Few things in life are as inspiring as books. And, although fiction can give us a real insight into different facets of the world, real stories can be even more inspiring, altogether. I’m referring to biography books – which offer a window into the lives of prominent people. Today I’ll introduce you to some of the most compelling ones I’ve read so far.
The Life of Samuel Johnson by James Boswell
By all means, this is a dramatic, compelling biography focusing on the life of a great man, namely Samuel Johnson. Instead of the usual recollection of dutiful events, this biography incorporates an unexpected assemble of dramatized vignettes, which have a comic appeal to them.
Churchill: A Life by Martin Gilbert
Aiming at grasping the facts behind World War II without comprehending Winston Churchill and his role is impossible. This is a rather lengthy biography, but it is a worthwhile read. It expands on Churchill’s life, including the role he played in the World War II and his belief in technology, and how it would change the world.
The Life of Charlotte Bronte by Elizabeth Gaskell
Elizabeth Gaskell was Charlotte Bronte’s contemporary; hence, this is a biography that is perhaps a tad more subjective than it should be. Still, considering that Gaskell thought very high of Bronte, it is evident that she wanted to present her in a positive light. Overall, though, her work is filled with insightful facts, and interesting information regarding Bronte’s activity, her family, and her life. Plus, the fact that Gaskell was a writer herself adds a different style to the biography.
Oscar Wilde by Richard Ellman
This biography by the US literary critic Richard Ellman is an in-depth analysis of Wilde’s work and life. The style of the writing is witty and unique, being kind of characteristic of Wilde’s style, as well. Essentially, the book indicates the way in which Wilde threw himself towards self-destruction, claiming that nothing is good in moderation.
Einstein: His Life and Universe by Walter Isaacson
We all acknowledge Einstein as being a genius; hence, it comes as no surprise that numerous books have aimed at covering the life of this great man. But this biography is different, in the sense that it aims at highlighting the aspects that made Einstein relatable and human. To that end, the book covers Einstein’s personality in connection with the discoveries he made, as well as his relationship with his closest ones.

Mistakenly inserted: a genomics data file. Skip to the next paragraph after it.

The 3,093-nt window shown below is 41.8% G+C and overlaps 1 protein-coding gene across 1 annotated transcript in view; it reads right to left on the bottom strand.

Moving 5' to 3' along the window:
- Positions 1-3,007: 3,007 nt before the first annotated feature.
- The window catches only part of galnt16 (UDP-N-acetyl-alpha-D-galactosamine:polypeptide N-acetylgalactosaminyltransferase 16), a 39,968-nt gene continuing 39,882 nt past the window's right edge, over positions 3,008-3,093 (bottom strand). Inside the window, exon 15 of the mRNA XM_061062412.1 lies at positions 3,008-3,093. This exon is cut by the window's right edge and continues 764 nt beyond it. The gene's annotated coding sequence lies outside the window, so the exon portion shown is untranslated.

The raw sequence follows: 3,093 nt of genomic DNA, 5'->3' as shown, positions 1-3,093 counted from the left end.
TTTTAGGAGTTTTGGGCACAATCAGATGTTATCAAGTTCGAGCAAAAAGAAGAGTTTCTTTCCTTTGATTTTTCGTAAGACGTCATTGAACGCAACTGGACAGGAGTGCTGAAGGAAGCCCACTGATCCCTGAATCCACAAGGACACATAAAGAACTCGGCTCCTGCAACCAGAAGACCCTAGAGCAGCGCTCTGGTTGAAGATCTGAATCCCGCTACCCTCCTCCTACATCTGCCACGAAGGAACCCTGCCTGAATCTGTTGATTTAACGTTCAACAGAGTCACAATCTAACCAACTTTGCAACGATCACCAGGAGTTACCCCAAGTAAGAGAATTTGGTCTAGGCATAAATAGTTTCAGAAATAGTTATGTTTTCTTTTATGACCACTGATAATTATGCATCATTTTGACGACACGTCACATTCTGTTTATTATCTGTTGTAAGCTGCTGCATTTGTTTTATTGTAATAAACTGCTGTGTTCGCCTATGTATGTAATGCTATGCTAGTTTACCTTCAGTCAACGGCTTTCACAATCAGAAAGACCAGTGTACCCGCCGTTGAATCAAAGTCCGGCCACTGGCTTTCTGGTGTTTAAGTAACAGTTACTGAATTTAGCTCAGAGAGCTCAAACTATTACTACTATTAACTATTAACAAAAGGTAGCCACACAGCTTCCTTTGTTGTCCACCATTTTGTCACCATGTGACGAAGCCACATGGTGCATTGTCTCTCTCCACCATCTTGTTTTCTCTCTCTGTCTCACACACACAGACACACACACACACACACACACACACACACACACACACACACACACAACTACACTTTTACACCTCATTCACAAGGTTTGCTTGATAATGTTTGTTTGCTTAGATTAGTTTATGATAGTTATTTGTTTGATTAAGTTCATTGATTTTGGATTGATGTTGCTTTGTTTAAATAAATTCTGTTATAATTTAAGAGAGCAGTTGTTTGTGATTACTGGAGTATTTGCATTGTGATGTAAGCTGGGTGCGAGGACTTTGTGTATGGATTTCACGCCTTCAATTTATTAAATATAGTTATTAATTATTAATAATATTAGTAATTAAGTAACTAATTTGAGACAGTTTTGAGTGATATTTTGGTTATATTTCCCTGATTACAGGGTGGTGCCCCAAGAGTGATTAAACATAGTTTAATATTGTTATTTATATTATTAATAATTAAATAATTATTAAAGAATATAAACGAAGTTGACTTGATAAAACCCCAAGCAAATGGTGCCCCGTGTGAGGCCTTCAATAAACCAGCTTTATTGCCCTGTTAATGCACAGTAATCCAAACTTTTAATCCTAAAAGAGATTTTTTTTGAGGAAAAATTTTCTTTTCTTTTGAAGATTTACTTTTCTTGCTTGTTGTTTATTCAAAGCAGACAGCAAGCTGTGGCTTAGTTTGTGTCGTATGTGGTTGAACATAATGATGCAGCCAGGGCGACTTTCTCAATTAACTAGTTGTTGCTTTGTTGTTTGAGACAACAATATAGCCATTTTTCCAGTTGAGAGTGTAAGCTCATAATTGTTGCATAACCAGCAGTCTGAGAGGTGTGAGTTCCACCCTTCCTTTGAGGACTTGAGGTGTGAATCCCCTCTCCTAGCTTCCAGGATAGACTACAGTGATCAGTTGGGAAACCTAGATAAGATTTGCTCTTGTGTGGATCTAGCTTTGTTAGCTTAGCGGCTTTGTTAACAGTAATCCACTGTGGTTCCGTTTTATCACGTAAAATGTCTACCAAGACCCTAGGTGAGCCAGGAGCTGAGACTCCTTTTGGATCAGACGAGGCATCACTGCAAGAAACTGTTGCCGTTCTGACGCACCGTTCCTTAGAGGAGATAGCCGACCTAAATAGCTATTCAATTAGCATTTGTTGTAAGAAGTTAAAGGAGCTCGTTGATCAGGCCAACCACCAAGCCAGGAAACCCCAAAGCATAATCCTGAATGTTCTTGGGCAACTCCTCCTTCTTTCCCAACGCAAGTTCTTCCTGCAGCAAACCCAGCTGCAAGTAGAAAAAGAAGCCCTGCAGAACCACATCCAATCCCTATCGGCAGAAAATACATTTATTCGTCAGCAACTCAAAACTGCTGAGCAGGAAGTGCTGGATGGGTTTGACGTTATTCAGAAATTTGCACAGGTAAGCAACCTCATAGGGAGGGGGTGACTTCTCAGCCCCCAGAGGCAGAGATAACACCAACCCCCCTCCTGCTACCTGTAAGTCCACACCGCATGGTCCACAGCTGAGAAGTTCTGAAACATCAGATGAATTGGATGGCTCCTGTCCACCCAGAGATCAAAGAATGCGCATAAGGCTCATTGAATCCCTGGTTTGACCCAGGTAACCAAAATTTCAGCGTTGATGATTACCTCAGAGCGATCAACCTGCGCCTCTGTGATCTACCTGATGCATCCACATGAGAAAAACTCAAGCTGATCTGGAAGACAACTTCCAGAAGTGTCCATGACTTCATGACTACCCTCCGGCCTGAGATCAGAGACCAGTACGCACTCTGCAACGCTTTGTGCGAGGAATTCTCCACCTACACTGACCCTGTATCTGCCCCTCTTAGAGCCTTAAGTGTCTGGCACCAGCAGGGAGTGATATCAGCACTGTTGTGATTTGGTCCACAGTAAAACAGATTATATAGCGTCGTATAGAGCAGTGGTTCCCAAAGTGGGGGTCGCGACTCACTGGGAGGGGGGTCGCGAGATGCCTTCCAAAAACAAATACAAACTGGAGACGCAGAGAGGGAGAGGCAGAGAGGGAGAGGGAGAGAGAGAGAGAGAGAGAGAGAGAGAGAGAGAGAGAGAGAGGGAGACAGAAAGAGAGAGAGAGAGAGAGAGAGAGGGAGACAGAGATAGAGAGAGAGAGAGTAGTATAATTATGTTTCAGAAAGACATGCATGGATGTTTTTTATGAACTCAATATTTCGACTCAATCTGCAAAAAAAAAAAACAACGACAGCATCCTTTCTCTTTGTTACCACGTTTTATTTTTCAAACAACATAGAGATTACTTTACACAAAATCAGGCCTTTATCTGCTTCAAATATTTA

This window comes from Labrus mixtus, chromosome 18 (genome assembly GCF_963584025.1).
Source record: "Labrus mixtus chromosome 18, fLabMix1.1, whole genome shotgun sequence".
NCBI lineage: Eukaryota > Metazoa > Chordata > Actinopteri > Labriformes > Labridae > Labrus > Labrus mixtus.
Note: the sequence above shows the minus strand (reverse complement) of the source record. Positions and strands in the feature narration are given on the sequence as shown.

Marie Antoinette: The Journey by Antonia Fraser
Marie Antoinette is thought, by many, to have caused the French Revolution. This biography, however, aims at revealing the real character of this complex woman, the way in which she grew from an unprepared, ill-educated woman to becoming a courageous, defiant woman who challenged her enemies.
Marie Curie: A Life by Susan Quinn
Everyone reckons that Marie Curie’s contributions to modern science ultimately changed the field of medicine. Still, it is widely unknown that she had to get over numerous obstacles in order to accomplish what she had, due to gender discrimination. Her journey is definitely inspiring.
Into the Wild by Jon Krakauer
This isn’t your typical kind of biography. Still, that doesn’t mean it’s not worth reading, considering that it teaches you the importance of living freely, and standing for what you believe in.
Steve Jobs by Walter Isaacson
Without fear of contradiction, Steve Jobs is one of the most famous figures, and his success story can serve as inspiration for us all. This biography clearly shows how Jobs’ shortcomings allowed him to become the person he is today, being one of the most innovative geniuses.
Lincoln by David Herbert Donald
David Herbert Donald is a Pulitzer Prize-winning author, whose aim was to present the way in which Lincoln ascended from rural Kentucky to becoming one of the most acclaimed presidents of the United States.